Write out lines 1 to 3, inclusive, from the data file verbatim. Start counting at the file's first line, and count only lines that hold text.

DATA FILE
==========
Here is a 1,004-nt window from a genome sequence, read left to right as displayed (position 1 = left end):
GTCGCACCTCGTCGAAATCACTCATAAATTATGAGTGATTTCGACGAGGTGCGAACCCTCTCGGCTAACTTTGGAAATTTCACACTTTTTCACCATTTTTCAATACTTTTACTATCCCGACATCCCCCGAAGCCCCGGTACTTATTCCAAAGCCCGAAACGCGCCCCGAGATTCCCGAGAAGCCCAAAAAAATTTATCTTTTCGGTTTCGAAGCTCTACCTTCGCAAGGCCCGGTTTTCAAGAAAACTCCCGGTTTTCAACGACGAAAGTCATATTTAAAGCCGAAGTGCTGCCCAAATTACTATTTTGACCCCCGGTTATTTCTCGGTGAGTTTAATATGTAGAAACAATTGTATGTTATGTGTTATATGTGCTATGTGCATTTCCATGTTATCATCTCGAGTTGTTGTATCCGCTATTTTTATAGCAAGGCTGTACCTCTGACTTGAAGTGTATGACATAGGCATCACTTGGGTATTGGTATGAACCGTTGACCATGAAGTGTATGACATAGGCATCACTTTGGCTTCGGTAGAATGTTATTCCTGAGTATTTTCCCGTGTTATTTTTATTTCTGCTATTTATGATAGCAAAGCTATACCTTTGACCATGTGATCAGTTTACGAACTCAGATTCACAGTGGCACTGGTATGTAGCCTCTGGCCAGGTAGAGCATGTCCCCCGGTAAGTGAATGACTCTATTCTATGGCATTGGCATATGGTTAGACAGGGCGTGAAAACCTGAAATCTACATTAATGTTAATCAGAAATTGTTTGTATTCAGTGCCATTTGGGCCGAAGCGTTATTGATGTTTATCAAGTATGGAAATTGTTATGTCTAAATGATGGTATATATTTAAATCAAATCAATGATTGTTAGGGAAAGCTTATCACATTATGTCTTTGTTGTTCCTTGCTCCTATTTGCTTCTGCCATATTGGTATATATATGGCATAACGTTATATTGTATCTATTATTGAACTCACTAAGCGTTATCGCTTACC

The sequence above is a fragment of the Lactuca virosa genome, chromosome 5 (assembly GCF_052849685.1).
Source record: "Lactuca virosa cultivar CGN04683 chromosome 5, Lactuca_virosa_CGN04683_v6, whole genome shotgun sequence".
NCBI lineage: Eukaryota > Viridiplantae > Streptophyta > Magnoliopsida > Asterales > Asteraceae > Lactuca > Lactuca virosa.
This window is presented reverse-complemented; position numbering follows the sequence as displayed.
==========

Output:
Here is a 1,004-nt window from a genome sequence, read left to right as displayed (position 1 = left end):
GTCGCACCTCGTCGAAATCACTCATAAATTATGAGTGATTTCGACGAGGTGCGAACCCTCTCGGCTAACTTTGGAAATTTCACACTTTTTCACCATTTTTCAATACTTTTACTATCCCGACATCCCCCGAAGCCCCGGTACTTATTCCAAAGCCCGAAACGCGCCCCGAGATTCCCGAGAAGCCCAAAAAAATTTATCTTTTCGGTTTCGAAGCTCTACCTTCGCAAGGCCCGGTTTTCAAGAAAACTCCCGGTTTTCAACGACGAAAGTCATATTTAAAGCCGAAGTGCTGCCCAAATTACTATTTTGACCCCCGGTTATTTCTCGGTGAGTTTAATATGTAGAAACAATTGTATGTTATGTGTTATATGTGCTATGTGCATTTCCATGTTATCATCTCGAGTTGTTGTATCCGCTATTTTTATAGCAAGGCTGTACCTCTGACTTGAAGTGTATGACATAGGCATCACTTGGGTATTGGTATGAACCGTTGACCATGAAGTGTATGACATAGGCATCACTTTGGCTTCGGTAGAATGTTATTCCTGAGTATTTTCCCGTGTTATTTTTATTTCTGCTATTTATGATAGCAAAGCTATACCTTTGACCATGTGATCAGTTTACGAACTCAGATTCACAGTGGCACTGGTATGTAGCCTCTGGCCAGGTAGAGCATGTCCCCCGGTAAGTGAATGACTCTATTCTATGGCATTGGCATATGGTTAGACAGGGCGTGAAAACCTGAAATCTACATTAATGTTAATCAGAAATTGTTTGTATTCAGTGCCATTTGGGCCGAAGCGTTATTGATGTTTATCAAGTATGGAAATTGTTATGTCTAAATGATGGTATATATTTAAATCAAATCAATGATTGTTAGGGAAAGCTTATCACATTATGTCTTTGTTGTTCCTTGCTCCTATTTGCTTCTGCCATATTGGTATATATATGGCATAACGTTATATTGTATCTATTATTGAACTCACTAAGCGTTATCGCTTACC

The sequence above is a fragment of the Lactuca virosa genome, chromosome 5 (assembly GCF_052849685.1).